Brad Biggs: Khalil Mack won’t blame injuries for what happened in 2020. But as the edge rusher prepares for his 8th season, it’s on the Chicago Bears to bring out his best.

A knee, a back, an ankle, the back again and a shoulder were all ailments that landed Khalil Mack on the injury report last season.

The Chicago Bears outside linebacker was designated as questionable for 10 of the 16 regular-season games but didn’t miss one on his way to leading the defense with nine sacks, 6½ which came in the first eight games.

Mack, who seldom was available to media during the 2020 season, never blamed injuries but after the season general manager Ryan Pace and coach Matt Nagy indicated the shoulder issue was plaguing the six-time Pro Bowl selection late in the season.

Predictably, Mack didn’t want to dwell on the physical issues he played through a year ago when he spoke Wednesday afternoon at Halas Hall following the first training camp practice.

“I mean, that’s the whole point,” Mack said. “I’m out there, I’m 100%. I’m not blaming anything on anything, you know what I’m saying? When I’m out there, I’m doing whatever I can to help the team win. That’s ultimately the kind of guy you’ve got with me.”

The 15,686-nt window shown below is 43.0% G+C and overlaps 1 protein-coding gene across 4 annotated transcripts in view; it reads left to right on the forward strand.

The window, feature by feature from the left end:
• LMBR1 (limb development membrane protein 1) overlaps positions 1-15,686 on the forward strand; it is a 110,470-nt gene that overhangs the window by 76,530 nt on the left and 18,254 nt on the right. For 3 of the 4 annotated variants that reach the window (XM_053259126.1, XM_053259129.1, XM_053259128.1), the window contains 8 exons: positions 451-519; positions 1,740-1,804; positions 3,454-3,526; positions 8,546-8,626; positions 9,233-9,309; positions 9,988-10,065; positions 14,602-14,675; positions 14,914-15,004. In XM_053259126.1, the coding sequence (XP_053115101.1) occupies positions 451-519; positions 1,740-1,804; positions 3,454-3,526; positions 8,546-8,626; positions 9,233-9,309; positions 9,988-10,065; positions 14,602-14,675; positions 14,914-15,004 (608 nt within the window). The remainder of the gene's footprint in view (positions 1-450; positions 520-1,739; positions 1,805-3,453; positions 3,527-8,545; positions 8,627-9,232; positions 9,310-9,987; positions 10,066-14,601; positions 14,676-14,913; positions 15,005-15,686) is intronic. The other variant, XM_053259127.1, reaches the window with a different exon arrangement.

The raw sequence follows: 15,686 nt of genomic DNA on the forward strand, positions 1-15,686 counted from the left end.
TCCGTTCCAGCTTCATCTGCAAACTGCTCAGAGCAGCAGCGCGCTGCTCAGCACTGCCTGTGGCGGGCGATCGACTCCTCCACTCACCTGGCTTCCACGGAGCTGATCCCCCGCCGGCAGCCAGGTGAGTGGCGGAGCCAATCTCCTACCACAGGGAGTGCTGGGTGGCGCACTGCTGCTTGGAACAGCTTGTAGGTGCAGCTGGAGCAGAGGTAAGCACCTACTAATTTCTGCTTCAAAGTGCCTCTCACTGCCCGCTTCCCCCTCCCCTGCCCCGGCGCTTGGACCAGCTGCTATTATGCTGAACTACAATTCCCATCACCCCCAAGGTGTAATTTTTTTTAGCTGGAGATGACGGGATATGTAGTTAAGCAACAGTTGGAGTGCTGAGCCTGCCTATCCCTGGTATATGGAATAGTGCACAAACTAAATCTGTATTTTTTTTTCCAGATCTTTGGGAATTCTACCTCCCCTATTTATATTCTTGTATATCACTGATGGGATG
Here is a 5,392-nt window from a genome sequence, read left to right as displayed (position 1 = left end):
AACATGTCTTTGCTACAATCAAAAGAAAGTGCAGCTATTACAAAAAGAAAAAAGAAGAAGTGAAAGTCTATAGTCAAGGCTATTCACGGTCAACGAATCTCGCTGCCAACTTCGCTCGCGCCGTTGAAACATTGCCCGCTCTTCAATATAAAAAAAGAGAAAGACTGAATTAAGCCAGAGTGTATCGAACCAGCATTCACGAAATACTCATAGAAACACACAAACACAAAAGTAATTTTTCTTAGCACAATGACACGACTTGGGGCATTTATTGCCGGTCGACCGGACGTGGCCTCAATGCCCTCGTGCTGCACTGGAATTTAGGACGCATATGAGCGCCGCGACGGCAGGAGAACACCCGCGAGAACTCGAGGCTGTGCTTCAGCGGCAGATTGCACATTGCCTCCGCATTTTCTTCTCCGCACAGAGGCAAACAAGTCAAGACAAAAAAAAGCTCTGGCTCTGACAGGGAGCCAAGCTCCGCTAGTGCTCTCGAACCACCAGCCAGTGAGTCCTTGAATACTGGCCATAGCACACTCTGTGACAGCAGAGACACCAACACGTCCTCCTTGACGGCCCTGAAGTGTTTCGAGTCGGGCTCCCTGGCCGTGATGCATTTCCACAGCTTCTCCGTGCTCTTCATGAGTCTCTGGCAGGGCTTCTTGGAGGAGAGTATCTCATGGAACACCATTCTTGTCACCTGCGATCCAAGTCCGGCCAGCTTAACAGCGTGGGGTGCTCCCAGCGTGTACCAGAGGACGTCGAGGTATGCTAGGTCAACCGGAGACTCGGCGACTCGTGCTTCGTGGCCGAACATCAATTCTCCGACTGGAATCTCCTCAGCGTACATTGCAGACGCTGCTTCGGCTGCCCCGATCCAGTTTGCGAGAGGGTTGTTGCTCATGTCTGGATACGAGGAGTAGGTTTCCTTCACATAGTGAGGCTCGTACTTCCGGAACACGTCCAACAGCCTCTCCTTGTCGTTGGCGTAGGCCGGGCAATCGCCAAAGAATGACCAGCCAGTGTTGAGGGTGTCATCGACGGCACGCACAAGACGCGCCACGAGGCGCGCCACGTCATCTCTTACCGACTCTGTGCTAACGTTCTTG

Was the shoulder issue, which first popped on the injury report before the Dec. 13 meeting with the Houston Texans the worst?

“For the most part,” he acknowledged. “It is what it is. But I (don’t) want to keep talking about (it) as if it had too much of an affect. Everybody in the building knows what it was.”

Few outside the building know and the reality is Mack remained a marked man by opponents all season. His best game came in the most impressive win of the season when the Bears defeated the eventual Super Bowl champion Tampa Bay Buccaneers 20-19 in Week 5. Mack had three QB hits, two sacks of Tom Brady and one pass deflection.

Those are the kind of momentum-shifting plays the Bears are seeking more — many more — of in 2021, and that discussion begins with the team’s highest-paid player. Sack production is hardly the only measuring stick for production when it comes to Mack. Thirteen players had more but Pro Football Focus still ranked him as the league’s top edge defender in its postseason player ratings.

Even so, the defense as a whole slumped during the second half of the season and everyone involved knows the Bears need to be better to improve on consecutive 8-8 records. That raises the question of how the team can unlock more splash plays for Mack or how he can help elevate the play of those around him.

“He’s going to get doubled and tripled,” Nagy said. “How do we help alleviate that with him so that when he does get singled he can have more chances to win?”

Figure that probably was one of the big assignments for first-year defensive coordinator Sean Desai this offseason, designing ways to unleash Mack within the framework of the system. With Desai’s history working under former defensive coordinator Vic Fangio, whom Mack previously dubbed the “Evil Genius,” here are three possibilities: